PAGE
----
Threats been with Mays since September and seen him in the family home. He said the public doesn’t see that Mays “is a very caring, family oriented, loving man.” He said the Mays family, which was in the courtroom throughout the trial “is ashamed as well.” Attorney Walter Madison, who represented Richmond, said Richmond’s father, Nate, made a lot of mistakes in his life. He said Nate Richmond apologized for not being there for his son. Gregg and Jennifer Agresta of Steubenvile were appointed guardians when Ma’Lik Richmond was 8. Daphne Birden, Richmond’s mother, said at the bindover hearing in November that she allowed the Agrestas to assume guardianship of her son because of her medical conditions. Nate Richmond was sentenced to five years in prison in December 2002 after pleading guilty to felonious assault, with a firearm specification, and having a weapon as a convicted felon in connection with a drive-by shooting in September 2002. The older Richmond told Jefferson County Common Pleas Judge John J. Mascio at his sentencing that he moved to Steubenville from Chicago because he thought it was a better place to raise his children. Madison said the Agrestas feel, in some respects, that they let Ma’Lik down. Madison said Nate Richmond, who came up to his crying son when the verdict was read, sat down, hugged Ma’Lik and told his son he loved him. Madison said when Lipps said Ma’Lik was guilty, Ma’Lik collapsed onto Madison’s shoulder, saying, “My life is over and no one wants me.” When Ma’Lik went to the Agrestas and sat down and had a meal, “He loved the way that made him feel,” Madison said. Madison said Ma’Lik was acting out in school and somebody saw something in him and gave him an opportunity. He said Ma’Lik made the school honor roll in the first year he lived with the Agrestas. “He’ll have to deal with this the rest of his life. He’ll have to explain to his grandkids when he is 70 or 80 years old (the sexual offender reporting) for something he did when he was 16 years old,” Madison said. Madison said Ma’Lik’s sentence will last up to five years in a juvenile facility, but he will have to live “with that scar the rest of his life.” Brian Mays, Trent’s father, said he was “very sorry for putting the (victim’s family) through this.” I’m sorry to put everybody through this ... the community, the school and everybody else.” Nate Richmond said he has been through a lot of struggles throughout his life. He said he is an ex-alcoholic who has not had a drink in 12 years. “When I drank alcohol, it caused a lot of problems and destroyed my life. Alcohol played a big part of the kids’ decision. “I would like to say to the parents, I’m sorry what all you had to go through. I hope somewhere in your hearts you can forgive Trent and Ma’Lik for the pain caused to your daughter and putting you through this,” Nate Richmond said. “I want everyone to know, even though I was not there for my son, I feel responsible for his actions,” he said. Nate Richmond said he hopes the case helps children make positive choices and teaches them how alcohol can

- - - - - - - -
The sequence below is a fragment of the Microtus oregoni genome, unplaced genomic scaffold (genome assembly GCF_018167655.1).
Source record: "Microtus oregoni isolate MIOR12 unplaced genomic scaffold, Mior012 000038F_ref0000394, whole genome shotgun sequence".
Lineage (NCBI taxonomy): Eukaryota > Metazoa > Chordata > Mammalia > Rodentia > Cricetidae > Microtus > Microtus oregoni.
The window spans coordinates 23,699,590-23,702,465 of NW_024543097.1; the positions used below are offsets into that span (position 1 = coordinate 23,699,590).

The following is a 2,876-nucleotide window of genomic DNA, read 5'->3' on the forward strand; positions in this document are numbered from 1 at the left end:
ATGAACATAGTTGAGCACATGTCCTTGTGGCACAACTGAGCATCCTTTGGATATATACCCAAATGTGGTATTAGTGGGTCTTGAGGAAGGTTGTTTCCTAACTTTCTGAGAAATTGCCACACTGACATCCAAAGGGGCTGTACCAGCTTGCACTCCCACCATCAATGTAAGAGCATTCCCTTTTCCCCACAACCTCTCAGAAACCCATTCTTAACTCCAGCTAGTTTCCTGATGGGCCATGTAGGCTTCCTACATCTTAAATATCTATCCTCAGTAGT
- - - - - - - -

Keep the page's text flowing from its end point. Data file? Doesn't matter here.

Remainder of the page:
Continued from Page 1A verdict and sentencing, but came inside when she saw Ma’Lik break down crying. When Ma’Lik apologized in front of her, Fitzsimmons said the mother mouthed the words that she, too, is able to forgive Ma’Lik. Fitzsimmons said, “Parents need to be parents, not just best buddies. Parents need to watch them like a hawk because they will get away with anything they can. We need to revisit parenting skills.” Katie Hanna, statewide director for the Ohio Alliance to End Sexual Violence, said the case should tell the entire world they need to have conversations with children. “We need to show them rape is not acceptable,” she said. Hanna said schools need to incorporate rape prevention in education curriculum. “Rape happens every day. Often it is the silent crime,” she said. Hanna said the victim in the case initially didn’t want to come forward. “Her voice has been the voice of others to come forward. Her courage and bravery has spoken volumes to this community,” Hanna said. Bishop Jeffrey M. Monforton of the Catholic Diocese of Steubenville said it’s important that members of the community now come together. “Following the judge’s decision, we should keep all those involved in the rape case as well as those participating in the ongoing investigation in thought and prayer. Together, as a community, may we continue to place ourselves in God’s love and mercy,” Monforton said in a written statement.